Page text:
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1:4 1928 RRG Professor

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  • #76
    Got my fix, for now anyway!
    I'm just working on the Decathlon after it's little incident in Huntsville, new tail is made and covered and wings are stripped and about to get recovered

    SCCAAA TT TN

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    • ARUP
      ARUP commented
      Editing a comment
      I remember that! Great pilotage bringing that lame duck down, too!

  • #77
    Jeremy- you should put the Decathlon re-build in the 'Tow Planes' forum!
    Most of the time today was spent making the TE from laminates of 1/64" ply then sanding these laminates fair. The inboard and outboard sections were done first. Then these parts were pinned to the plan and paper templates were made to fit between them so that ply could be cut and glued to join them all together as a unit. After sanding one was put on the board so the a false LE and balsa spar with ribs could be fitted and glued. When this fragile assembly is dry it will get pulled off the board and sanded so the ribs are fair relative to each other. Then loose ribs will get abutted to the ones on the structure and get sanded close to the proper shape so that 3 more elevator halves can be fabricated. I'm itching to start the wings but the tail feathers have a bit of work to go, yet!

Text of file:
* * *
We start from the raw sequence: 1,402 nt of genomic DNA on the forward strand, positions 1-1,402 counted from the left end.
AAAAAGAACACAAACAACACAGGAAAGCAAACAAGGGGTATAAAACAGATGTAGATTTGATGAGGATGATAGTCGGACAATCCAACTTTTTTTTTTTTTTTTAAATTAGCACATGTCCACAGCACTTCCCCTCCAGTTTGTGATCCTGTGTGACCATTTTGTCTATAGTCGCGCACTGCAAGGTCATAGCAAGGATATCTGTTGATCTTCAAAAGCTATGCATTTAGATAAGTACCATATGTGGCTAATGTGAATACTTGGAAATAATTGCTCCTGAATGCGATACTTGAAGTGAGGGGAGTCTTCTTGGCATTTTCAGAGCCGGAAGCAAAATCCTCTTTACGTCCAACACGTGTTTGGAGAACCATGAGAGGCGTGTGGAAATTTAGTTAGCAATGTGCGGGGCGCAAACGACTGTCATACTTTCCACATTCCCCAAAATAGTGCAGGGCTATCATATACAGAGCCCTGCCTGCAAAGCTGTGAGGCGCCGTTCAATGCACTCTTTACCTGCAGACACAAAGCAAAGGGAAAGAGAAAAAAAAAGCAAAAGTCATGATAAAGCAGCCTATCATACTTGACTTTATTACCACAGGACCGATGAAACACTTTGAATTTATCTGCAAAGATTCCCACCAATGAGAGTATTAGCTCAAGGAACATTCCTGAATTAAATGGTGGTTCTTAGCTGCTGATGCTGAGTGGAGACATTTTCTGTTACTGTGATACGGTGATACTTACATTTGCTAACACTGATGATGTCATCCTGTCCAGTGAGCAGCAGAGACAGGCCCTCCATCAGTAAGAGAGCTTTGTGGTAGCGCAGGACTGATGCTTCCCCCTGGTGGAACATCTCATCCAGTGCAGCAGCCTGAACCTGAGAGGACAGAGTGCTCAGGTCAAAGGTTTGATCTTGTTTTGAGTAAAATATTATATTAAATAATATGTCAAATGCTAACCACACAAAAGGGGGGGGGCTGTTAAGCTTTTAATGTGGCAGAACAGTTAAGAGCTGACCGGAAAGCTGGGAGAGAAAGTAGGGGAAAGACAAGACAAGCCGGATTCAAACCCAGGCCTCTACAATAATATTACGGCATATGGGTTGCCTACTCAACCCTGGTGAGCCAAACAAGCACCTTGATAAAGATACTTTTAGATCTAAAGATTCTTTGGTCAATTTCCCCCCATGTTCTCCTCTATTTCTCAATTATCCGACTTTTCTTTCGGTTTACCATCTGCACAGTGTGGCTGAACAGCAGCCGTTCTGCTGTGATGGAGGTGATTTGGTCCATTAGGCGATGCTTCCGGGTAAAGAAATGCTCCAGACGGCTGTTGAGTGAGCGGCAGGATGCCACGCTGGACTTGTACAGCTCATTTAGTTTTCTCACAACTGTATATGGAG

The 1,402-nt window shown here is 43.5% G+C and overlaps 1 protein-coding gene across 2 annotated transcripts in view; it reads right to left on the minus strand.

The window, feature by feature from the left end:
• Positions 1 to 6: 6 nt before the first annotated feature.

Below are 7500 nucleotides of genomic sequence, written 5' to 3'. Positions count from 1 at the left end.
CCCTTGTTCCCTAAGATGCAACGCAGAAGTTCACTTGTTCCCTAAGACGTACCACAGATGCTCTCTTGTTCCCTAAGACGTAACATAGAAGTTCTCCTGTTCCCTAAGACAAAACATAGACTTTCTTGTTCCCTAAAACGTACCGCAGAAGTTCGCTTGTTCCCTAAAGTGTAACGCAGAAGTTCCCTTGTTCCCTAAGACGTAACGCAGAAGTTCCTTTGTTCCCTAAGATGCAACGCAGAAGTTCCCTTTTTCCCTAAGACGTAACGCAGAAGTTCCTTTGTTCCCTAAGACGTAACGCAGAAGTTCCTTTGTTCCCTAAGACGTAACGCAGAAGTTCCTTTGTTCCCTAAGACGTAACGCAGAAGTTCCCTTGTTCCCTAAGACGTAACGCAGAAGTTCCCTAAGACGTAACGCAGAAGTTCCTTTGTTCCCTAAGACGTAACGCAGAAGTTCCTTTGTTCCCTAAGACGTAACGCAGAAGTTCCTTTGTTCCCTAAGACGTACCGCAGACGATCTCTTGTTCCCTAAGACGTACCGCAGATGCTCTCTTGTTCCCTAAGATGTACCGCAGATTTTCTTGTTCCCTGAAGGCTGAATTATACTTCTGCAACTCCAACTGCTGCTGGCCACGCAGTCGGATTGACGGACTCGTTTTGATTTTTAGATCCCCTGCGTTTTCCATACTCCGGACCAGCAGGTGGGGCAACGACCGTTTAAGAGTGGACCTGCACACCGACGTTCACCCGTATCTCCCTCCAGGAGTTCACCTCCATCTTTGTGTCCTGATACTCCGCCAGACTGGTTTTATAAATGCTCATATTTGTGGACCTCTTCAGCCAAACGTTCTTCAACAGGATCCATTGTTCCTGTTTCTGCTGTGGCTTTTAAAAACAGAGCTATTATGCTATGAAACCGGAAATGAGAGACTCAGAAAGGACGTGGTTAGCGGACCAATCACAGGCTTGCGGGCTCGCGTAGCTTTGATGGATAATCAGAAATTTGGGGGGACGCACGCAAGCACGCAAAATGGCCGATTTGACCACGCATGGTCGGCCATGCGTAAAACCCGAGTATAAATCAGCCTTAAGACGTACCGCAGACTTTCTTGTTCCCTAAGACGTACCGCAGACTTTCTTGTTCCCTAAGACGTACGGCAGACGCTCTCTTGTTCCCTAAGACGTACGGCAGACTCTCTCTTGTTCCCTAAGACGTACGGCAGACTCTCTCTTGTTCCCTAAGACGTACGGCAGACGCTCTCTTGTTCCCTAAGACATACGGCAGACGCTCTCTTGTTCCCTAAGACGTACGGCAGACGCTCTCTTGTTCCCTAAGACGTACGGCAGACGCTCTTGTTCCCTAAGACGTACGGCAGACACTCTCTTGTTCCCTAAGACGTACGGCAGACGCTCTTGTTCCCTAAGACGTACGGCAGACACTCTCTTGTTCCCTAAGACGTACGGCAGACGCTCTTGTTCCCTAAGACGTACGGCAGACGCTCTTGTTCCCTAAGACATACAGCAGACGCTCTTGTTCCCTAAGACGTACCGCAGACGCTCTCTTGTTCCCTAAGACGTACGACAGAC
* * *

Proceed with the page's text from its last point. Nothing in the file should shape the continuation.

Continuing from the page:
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    Godnat!

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    • #78
      The right and left 'half' elevators are built. The third and final layer of 1/64" ply gets put onto the TE before the other half ribs can be glued onto the structures. Before putting the half ribs onto them the aluminum tubes for the CF joiner rod will get let into the structures. The structures will be on a jig to maintain frontal view symmetry.

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      Off to work!